An increased interest in energy careers has sparked the development of a specialized undergraduate energy path for students at The University of Texas at Austin.
The undergraduate Energy Management Program (EMP), established by the McCombs School of Business, offers students from all majors the opportunity to supplement their primary degrees with 18 credit hours of energy-specific studies, preparing students for careers in land management, business development, accounting, finance, supply chain management, midstream asset management, entrepreneurship and property administration.
"Careers in the energy industry are vital to the future of the state, nation and world. This program will prepare our students for those careers," said Bill Powers, president of The University of Texas at Austin. "We have an unmatched ability at this university to bring together students and faculty from many disciplines from business and law to geology, petroleum operations and renewable technologies to address a need that is truly world changing."
Co-curricular activities, such as guest speakers and site visits, complement the coursework and provide technical expertise and hands-on knowledge required for a career in the energy business. The majority of the courses are delivered in a unique nine-week summer program, supplemented with field trips and industry engagement. Students are also encouraged to join a campus-wide energy interest group to maintain contact with the energy sector as they matriculate through UT.
Dean Thomas W. Gilligan of the McCombs Business School said that the EMP is part of a strategic push to offer energy-specific business curriculum for UT Austin students. Demand for the program is expected to increase significantly in the coming years, with additional curricular development expected.
Several industry alumni comprise an advisory committee that has governed development of the program and continues to provide advice on curriculum and other matters: Bill Phillips, chairman (Hunt Oil Company), David Amend (Houston Energy), Harold Carter (HDC Energy Company), Jim Devlin (Suemaur Exploration and Production), Dan Dinges (Cabot Oil and Gas), Bobby Floyd (CrownQuest Operating), Erik Hanson (Abaco Operating), David Kalish (Statoil), Larry Svab (BHP Billiton), Greg Wilson (Western Land Services) and Brooks Yates (Ventex Oil and Gas). Corporate partners include BHP Billiton and ConocoPhillips.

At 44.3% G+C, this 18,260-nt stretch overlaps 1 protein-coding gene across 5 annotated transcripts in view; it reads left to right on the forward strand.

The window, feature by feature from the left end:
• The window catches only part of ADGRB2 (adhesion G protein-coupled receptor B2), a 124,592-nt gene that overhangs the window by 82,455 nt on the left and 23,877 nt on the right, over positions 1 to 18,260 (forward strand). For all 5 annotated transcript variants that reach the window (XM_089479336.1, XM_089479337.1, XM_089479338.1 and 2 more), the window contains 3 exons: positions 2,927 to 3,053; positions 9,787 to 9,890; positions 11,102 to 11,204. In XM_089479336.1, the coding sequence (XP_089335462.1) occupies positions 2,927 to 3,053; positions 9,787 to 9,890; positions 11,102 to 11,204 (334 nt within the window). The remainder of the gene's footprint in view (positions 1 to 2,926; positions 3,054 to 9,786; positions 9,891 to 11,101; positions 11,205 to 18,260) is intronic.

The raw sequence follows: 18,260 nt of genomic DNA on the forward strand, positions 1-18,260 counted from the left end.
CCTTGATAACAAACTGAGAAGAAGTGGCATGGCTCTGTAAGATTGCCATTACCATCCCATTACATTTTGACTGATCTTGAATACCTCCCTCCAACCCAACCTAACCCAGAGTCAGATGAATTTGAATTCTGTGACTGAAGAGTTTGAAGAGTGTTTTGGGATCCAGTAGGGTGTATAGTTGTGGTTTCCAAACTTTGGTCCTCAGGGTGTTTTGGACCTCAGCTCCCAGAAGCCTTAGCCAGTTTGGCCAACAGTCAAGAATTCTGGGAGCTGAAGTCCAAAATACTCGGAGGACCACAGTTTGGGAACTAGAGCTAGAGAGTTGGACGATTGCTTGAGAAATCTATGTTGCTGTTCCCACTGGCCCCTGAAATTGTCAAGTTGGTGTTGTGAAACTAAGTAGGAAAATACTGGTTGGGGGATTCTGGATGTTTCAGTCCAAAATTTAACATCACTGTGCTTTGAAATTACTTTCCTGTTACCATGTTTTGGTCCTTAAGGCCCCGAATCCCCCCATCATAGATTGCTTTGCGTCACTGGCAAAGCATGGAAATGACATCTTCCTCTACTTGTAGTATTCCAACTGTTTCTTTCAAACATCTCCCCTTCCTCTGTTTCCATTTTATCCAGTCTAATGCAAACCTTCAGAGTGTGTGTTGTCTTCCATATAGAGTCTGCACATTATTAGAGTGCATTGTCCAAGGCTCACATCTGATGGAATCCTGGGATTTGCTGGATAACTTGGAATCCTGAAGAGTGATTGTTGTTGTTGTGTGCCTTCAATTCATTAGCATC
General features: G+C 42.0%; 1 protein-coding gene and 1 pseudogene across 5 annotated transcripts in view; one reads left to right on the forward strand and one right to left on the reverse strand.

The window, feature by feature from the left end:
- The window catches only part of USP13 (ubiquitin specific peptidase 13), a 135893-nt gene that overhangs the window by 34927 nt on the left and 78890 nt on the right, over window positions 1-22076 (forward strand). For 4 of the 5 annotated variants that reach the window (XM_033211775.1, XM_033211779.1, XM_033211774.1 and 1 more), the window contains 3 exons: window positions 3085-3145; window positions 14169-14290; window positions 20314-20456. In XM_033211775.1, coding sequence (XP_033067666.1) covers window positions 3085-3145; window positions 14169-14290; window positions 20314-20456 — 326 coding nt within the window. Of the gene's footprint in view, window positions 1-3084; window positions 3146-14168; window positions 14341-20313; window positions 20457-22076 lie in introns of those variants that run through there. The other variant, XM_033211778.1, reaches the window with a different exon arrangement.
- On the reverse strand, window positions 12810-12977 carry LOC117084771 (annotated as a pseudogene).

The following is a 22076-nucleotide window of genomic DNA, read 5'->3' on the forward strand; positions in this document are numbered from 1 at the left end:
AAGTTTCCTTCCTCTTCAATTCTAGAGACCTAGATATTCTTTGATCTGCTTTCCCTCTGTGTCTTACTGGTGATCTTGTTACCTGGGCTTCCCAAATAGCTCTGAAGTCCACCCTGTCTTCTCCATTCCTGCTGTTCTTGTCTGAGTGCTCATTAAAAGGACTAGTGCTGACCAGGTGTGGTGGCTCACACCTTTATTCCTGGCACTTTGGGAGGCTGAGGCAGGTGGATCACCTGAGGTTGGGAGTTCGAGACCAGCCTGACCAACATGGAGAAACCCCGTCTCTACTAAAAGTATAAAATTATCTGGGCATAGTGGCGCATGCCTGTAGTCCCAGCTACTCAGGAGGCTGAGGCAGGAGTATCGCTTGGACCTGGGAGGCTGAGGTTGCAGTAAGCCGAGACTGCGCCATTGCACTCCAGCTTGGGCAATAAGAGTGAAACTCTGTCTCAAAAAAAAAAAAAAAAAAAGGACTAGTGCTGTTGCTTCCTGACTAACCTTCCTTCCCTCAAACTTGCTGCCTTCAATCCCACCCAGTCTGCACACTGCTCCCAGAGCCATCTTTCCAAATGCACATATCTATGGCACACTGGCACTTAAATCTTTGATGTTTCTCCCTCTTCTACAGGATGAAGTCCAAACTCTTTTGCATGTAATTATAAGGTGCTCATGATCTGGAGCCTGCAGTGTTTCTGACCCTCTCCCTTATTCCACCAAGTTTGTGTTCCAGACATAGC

"The energy industry is looking for the next generation of leadership, and this is a significant resource for all of us, as students gain a well-rounded education on managing energy resources that they will take into their chosen career fields," said Phillips.
John C. Butler, director of the EMP, explained the link with the EMP to other programs around campus when he said, "This program will build on UT's energy competence by exposing a wide array of nontechnical students interested in studying energy to the expertise of the Cockrell School of Engineering, the Jackson School of Geosciences, and the Business Government and Society Department in the McCombs School of Business. We're proud to add to the strong energy culture around campus."
The McCombs School of Business seeks to raise a $4 million endowment plus grants to help fund the new program and ensure its long-term sustainability. Earnings from the endowment and grant resources will be used to hire faculty members, promote the program to industry, provide experiential learning activities for the participants, and attract, retain and place top students.